The wrist needs to remain sufficiently loose to accentuate this up-and-out snapping action. But this optimum looseness of the wrist is difficult to describe in words. What is "loose" for one player may not feel "loose" to another.
The wrist can actually be too loose, which can make the movement imprecise and cause miss-hits. That said most players tend to be too tight. Players should experiment until they are able to keep the wrist loose but still control the racket head.
The wrist should be loose--but not too loose.
The next technical point is how the hand "closes" to set the racket on edge at the start of the movement upward to the ball.
As the racket moves up to the ball, the knuckles of the hand should point basically toward the sky, and the palm should face partially downward toward the court. This is critical to develop spin. Many students swing upward toward the ball with the palm facing upwards, which makes it impossible to create the spin you need to hit a kick.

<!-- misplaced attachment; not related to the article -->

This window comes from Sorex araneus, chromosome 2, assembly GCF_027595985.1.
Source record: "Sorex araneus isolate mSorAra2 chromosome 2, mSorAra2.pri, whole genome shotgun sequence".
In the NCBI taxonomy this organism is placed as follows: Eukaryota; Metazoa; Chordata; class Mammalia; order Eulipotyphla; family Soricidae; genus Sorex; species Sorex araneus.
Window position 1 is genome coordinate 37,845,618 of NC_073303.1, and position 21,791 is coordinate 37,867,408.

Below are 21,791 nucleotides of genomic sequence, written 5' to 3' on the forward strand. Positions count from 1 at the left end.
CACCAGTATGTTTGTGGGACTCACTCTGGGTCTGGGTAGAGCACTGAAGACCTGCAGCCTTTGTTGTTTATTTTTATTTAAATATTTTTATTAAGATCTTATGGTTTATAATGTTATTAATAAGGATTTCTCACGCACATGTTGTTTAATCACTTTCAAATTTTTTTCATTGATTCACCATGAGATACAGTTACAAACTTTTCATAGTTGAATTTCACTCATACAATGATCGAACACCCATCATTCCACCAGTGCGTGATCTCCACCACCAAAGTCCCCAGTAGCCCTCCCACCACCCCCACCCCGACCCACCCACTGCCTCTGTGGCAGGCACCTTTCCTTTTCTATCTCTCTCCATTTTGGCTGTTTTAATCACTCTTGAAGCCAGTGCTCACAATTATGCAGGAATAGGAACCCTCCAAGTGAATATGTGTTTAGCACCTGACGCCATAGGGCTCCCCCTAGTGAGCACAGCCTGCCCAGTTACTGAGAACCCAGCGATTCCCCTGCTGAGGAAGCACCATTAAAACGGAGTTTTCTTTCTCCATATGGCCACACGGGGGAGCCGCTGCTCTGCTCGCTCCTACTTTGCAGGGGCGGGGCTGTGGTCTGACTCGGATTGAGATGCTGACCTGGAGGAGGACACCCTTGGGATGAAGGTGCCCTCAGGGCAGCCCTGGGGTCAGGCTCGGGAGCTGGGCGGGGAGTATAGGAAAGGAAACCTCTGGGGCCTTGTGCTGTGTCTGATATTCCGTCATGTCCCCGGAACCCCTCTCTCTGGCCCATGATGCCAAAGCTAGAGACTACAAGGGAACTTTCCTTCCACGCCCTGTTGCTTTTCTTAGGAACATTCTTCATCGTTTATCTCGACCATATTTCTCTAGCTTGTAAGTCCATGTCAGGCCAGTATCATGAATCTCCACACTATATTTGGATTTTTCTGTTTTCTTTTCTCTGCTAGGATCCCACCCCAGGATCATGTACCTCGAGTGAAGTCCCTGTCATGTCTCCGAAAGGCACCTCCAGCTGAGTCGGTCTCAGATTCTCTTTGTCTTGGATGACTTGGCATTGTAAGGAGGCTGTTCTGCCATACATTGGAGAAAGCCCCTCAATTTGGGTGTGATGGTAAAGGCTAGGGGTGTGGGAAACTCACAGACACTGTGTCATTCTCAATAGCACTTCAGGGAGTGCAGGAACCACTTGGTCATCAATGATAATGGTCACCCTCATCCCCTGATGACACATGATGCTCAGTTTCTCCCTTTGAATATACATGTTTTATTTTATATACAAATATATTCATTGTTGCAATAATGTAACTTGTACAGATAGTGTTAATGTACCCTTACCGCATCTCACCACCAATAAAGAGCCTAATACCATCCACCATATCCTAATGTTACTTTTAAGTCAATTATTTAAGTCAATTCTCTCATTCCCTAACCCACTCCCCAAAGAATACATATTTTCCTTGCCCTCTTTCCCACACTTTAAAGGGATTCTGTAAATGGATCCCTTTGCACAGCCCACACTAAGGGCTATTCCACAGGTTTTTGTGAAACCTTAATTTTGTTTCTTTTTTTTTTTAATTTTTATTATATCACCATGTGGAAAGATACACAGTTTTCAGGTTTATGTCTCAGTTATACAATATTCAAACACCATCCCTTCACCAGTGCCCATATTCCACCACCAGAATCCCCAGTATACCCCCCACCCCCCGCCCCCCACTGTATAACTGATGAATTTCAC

From this position the racket moves upward and, in the last few microseconds before the contact, snaps forward and out to the right. Slight differences in the path of the racket and the angle of the racket head are what create the three different spin variations.
In learning the differences in how to hit the variations, it is important to distinguish between tennis science and the art of tennis coaching. The differences in the exact angle of the racket at contact are relatively slight. In high speed video, for example, the racket head may appear to be tilted slightly more to the left for the twist, as compared to the pure topspin. But even this is difficult to see.
The knuckles point toward the sky with the palm downward toward the court.